Printer Friendly

Articles from SkyWatch (January 1, 2013)

1-30 out of 30 article(s)
Title Author Type Words
April: the Lion Rampant: after dusk in early spring, Leo prowls at his highest. 601
Astronomy photography: what to know: it used to be tough. But now, modern cameras and telescopes have opened up astrophotography to everyone. Interested? Here's where to start. 3783
August: Vega's deep companions: brilliant Vega now burns near the zenith, with interesting deep-sky sights close by. 687
Autumn: the far northern sky now holds the richest collection of targets for users of small scopes under bright skies. Flanders, Tony 942
Celestial highlights of 2013. Calendar 603
Close-up of an alien world: our great big Moon is the richest off-world realm to explore with any telescope. Get to know this wild and wonderful territory. MacRobert, Alan 909
December 2012: stars of the Andromeda tale: the constellations Andromeda, Perseus, Cassiopeia, and others all stem from one Greek myth. 619
December 2013: sounding the depths: as bright winter stars emerge in the east, dimmer, deeper sights await your telescope. 544
Deepen your view with video: put a videocam instead of an eyepiece in your telescope, and it can blow your eyeball away. Norman, Glenn 952
Exploring the sun: in this year of peak solar activity, gear up to watch the closest star. Ramsden, Stephen W.; MacRobert, Alan 1269
February: Orion and his dogs: Orion, Canis Major, and Canis Minor are easy to spot and full of fine sights. 484
Good astronomy under not-good skies. MacRobert, Alan Editorial 427
How to see very faint things: for dim nebulae, star clusters, and galaxies, the weakest part of your telescope is your eye. Here's how to improve your reach. MacRobert, Alan 2344
January: winter evening spectacles: the bull and the charioteer offer star clusters large and small. 627
July: scorpion and dragon: Scorpius and Draco are now at their highest in the south and north. 463
June: exploring the June Depths: work upward through the scorpion, the scales, the snake, and the strongman. 492
March: Gemini at its height: the twins stand just west of the Zenith, high above declining stars of winter. 516
May: the springtime dipper on high: whenever spring flowers bloom, the big dipper floats over them at dusk. 593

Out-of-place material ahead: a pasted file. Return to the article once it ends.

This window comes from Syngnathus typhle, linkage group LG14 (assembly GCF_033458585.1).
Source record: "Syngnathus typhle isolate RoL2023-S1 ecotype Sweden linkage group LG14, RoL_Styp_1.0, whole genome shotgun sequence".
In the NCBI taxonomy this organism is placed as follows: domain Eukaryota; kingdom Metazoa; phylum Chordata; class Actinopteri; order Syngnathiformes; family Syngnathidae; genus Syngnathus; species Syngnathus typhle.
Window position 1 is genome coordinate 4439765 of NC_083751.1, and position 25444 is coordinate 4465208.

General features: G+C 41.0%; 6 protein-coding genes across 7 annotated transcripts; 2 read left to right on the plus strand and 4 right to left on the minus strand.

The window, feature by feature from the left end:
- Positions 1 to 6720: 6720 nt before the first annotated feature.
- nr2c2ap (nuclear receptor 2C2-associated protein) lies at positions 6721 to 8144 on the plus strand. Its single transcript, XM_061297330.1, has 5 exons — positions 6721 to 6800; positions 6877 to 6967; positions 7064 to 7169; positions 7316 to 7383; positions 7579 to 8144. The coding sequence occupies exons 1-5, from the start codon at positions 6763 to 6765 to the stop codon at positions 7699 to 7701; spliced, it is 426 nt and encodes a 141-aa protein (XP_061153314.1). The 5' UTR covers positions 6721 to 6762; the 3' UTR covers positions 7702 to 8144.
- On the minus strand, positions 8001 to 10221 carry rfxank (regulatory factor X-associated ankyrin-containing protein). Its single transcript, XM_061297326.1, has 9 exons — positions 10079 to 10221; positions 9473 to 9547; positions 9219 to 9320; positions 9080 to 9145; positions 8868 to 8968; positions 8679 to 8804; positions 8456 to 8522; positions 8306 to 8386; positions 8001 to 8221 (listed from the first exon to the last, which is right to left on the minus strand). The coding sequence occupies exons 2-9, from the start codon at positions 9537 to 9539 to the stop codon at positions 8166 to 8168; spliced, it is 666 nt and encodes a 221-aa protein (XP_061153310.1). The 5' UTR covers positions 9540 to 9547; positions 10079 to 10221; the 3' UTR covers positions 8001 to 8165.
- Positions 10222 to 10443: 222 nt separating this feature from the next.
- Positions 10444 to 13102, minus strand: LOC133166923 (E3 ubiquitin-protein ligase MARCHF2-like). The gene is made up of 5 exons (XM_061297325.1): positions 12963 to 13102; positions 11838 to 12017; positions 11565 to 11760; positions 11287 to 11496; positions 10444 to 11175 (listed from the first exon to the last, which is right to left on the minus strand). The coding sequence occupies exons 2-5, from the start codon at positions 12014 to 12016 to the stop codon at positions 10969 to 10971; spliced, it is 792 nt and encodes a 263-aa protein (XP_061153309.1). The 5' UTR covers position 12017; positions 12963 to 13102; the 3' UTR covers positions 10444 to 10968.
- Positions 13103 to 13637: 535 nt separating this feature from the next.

November: King and Queen of the North: Dim Cepheus and bright Cassiopeia swing high above the north celestial pole. 538
October: the co-risers of autumn: Capella and Fomalhaut come up around the same time--and then follow very different courses. 583
September: sky sights at summer's end: when Vega shines highest overhead, the riches of Sagittarius are highest in the south. 526
Spring: galaxies and double stars mark spring skies. Flanders, Tony 989
Stargazing near cities: better than you think: from the darkest desert to the brightest city, the stars belong to everyone. You can see more celestial wonders from urban and suburban settings than most people imagine. But it helps to know some astronomical tricks and techniques. Flanders, Tony 3574
Summer: star clusters and nebulae are most abundant at this time of year. Flanders, Tony 895
Telescopic moon map. 656
The planets in 2013: season by season, the highlights of the solar system parade in and out of view. 2101
Things that matter: we lust after gorgeous instruments of glass and metal. But lasting love in astronomy comes from other stuff. 637
Using our sky maps: here's how to use the monthly sky maps on the following pages to identify your evening stars and constellations. MacRobert, Alan 585
Using telescopes over the web: with an internet connection, you can rent and run telescopes from the Rockies to the Andes--cheap. Beatty, J. Kelly 2383
Winter: using our chart here, start your deep-sky hunting! Flanders, Tony 1038

Terms of use | Privacy policy | Copyright © 2021 Farlex, Inc. | Feedback | For webmasters